June 23, 2008

One-Legged Wonder

Tiger Woods' U.S. Open win was even better than it looked

According to Steve Williams, Torrey Pines was the only place Tiger could have pulled this off

According to Steve Williams, Torrey Pines was the only place Tiger could have pulled this off

Off he went with the big Buick golf bag, oblivious to the buzz, his route back to the Lodge at Torrey Pines no more than 200 yards long but full of adventure -- like a third round just completed and unlikely to be repeated.

Through a labyrinth of back doors and hallways, stairwells and security, Steve Williams was good enough to provide details and on-site insight on perhaps the most memorable back nine of Tiger Woods' career.

The bomb for eagle at the 13th. The excuse-me birdie chip that hopped in the hole at the 17th. The 40-foot bender for another eagle at the last. You think it's hard chasing Woods on a leader board? Try taking notes while keeping up with his caddie on the walk to the hotel.

As our on-the-fly interview neared an end, I asked Williams his thoughts on Tiger playing in such conspicuous pain. That Saturday evening, for all anyone had been told, his knee was still tender but on the mend. "Ah, mate, I can't even tell you how amazing this is," Stevie replied. "Come see me tomorrow. I'll be able to talk more then."

Now we know, of course. Tiger is out for the rest of the year, maybe longer, with the future offering no guarantees. Still, as immortality settles in on the recent past, Woods' third U.S. Open championship/14th major title serves as the new-and-improved benchmark to his bulletproof will. At no point over the 91 holes was his health even a five-second topic of discussion, Williams told me last weekend. There was no talk of potential long-term damage, and though it may sound silly in retrospect, withdrawing really wasn't an option.

The two men had been talking about this Open for six years. "When they announced 2008 would be at Torrey Pines, Tiger was more excited about it than I've ever seen him about a tournament," Williams said. "We had numerous conversations [during Buick Invitationals] about how certain holes would play when the greens were hard and fast. He was more into this one than any other. He was going to do whatever it took."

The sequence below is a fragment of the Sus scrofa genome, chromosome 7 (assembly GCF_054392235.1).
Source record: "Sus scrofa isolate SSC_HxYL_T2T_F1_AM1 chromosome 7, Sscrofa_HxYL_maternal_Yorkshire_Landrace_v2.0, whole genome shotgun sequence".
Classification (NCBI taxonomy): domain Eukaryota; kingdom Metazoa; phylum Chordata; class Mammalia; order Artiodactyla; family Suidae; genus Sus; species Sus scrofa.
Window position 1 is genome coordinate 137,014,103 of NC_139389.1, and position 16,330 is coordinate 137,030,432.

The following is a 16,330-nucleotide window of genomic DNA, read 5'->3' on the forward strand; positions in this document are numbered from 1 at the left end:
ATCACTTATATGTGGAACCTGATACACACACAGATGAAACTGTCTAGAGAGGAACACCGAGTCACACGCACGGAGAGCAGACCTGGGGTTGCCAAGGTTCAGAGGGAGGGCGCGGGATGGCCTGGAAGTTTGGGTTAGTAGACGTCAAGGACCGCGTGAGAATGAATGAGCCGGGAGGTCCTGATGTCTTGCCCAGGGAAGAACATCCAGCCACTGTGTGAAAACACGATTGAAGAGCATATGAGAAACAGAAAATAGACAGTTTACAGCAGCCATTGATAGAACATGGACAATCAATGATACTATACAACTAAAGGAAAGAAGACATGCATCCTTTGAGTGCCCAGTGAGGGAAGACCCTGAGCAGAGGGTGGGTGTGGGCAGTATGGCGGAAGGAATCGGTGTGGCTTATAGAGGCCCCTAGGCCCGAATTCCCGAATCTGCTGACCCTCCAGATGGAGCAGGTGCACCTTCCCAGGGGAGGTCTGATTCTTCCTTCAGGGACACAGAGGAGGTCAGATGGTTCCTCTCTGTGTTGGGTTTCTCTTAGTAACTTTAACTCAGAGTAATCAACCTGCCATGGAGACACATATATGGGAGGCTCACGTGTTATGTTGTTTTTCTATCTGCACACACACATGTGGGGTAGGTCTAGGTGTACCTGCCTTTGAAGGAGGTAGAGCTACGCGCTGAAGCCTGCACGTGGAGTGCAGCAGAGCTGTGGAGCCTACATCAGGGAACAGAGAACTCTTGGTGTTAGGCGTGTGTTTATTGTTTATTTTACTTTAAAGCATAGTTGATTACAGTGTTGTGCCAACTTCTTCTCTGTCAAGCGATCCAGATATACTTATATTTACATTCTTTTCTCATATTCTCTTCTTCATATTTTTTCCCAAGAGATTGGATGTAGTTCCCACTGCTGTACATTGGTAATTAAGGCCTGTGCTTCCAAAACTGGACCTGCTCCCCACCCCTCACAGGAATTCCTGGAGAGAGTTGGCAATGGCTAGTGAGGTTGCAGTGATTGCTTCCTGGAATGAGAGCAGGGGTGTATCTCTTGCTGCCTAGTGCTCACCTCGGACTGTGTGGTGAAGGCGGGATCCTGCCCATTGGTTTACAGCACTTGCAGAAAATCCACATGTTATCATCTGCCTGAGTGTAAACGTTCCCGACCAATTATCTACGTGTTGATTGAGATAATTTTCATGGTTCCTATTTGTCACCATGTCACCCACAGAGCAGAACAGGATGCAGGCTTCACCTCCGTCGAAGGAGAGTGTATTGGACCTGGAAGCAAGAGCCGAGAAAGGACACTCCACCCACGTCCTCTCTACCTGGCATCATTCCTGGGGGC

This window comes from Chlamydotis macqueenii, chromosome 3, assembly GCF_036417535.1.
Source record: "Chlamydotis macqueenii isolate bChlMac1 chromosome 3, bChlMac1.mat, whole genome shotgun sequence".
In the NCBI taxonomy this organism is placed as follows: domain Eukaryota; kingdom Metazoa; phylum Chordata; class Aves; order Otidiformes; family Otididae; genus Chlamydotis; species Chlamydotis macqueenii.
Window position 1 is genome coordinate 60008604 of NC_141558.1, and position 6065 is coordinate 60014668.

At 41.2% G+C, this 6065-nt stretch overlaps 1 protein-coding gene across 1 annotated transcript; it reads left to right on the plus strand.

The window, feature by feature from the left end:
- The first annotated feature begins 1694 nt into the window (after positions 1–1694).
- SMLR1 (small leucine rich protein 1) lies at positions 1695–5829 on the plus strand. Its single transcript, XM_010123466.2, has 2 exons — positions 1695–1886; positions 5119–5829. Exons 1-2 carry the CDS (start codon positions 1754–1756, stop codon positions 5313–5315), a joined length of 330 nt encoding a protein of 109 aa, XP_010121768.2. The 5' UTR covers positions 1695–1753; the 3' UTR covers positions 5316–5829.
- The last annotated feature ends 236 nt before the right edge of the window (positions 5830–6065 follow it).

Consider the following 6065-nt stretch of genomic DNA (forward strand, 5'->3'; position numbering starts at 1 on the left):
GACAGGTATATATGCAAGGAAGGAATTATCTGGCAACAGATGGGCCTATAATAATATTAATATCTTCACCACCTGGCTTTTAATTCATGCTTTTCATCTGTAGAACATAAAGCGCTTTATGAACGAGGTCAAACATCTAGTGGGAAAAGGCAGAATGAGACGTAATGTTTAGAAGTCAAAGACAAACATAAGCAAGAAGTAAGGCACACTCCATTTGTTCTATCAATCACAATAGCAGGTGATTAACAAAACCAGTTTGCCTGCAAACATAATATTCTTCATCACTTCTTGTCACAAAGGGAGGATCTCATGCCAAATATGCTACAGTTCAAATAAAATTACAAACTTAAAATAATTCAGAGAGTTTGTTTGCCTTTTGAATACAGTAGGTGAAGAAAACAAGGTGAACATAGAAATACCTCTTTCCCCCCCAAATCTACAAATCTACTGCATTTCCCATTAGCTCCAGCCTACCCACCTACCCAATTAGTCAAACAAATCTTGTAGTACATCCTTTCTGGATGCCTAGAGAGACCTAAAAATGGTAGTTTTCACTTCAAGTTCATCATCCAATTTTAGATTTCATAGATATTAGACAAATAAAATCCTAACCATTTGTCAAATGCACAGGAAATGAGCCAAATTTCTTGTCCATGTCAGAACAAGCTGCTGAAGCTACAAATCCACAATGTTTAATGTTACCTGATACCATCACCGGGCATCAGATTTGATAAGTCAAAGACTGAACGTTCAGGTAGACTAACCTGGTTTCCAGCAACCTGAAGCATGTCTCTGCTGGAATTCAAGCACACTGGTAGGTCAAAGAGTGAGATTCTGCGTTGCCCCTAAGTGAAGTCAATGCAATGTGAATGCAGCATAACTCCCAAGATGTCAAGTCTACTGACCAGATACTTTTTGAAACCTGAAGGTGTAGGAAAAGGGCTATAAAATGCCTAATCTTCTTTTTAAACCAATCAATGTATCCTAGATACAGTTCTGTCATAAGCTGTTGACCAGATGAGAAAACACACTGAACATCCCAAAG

It took all he had, not only because of the double stress fracture and torn ACL, but the four double bogeys and four three-putts. Both are poison in Woods' major-title formula, harped on by swing coach Hank Haney and tracked by Williams, whose statistics show Tiger wins 80 percent of events he completes without wasting a stroke on the greens.

In walking with the Woods group at Torrey Pines, I'll admit to wondering early on whether his post-shot body language was serving as a competitive device, especially since he was playing with Phil Mickelson, his most formidable foe. To think Tiger was engineering reactions for sympathy is ludicrous, but with Mickelson eschewing his driver and Woods half-limping, I sensed the possibility of a message being sent.

If I can beat you on one leg -- and you're foolish enough to take the longest club out of your bag on the longest course we've ever played -- the reverberations will last 10 years. We're talking about the 2000 U.S. Open all over again.

Williams said his man couldn't have done this anywhere else, saying, "He can play that course almost on memory and rely totally on his instincts." None of Woods' major victories featured looser ball-striking or more remarkable clutch putting -- Tiger holed a million 12-footers at Pebble Beach in '00, but when you win by 15, the final must-make of the week is on Thursday afternoon.

"I can't even fathom him winning the way he did," concluded Williams, whose threshold for brilliance is fairly high. "Not only not swinging his best, but struggling to get out of trouble. A week later, I'm still having a hard time realizing he won."

European Ryder Cup captain Nick Faldo has suggested the Americans might actually be better off in September without Woods, which, as statements go, is a little like taking the driver out of your bag. Not that I needed a reason to call Paul Azinger. "I've heard that from people," the U.S. skipper said. "I'll tell you what losing Tiger means -- four points. It's at least a four-point loss that we'll have to make up somewhere else."

At some point this summer, Azinger will basically offer Woods a job as assistant captain, knowing he may turn down the invitation because Tiger would perceive his presence as a distraction. "He can sit in the cart next to me," Azinger said, as if a man can ever have too much good company.

Heroes fight wars. Heroes rescue kids from burning houses or teach them to become responsible adults. Every once in a long while, heroes win golf tournaments and inspire 12 others to do the same.

Maybe Azinger should sit in the passenger seat.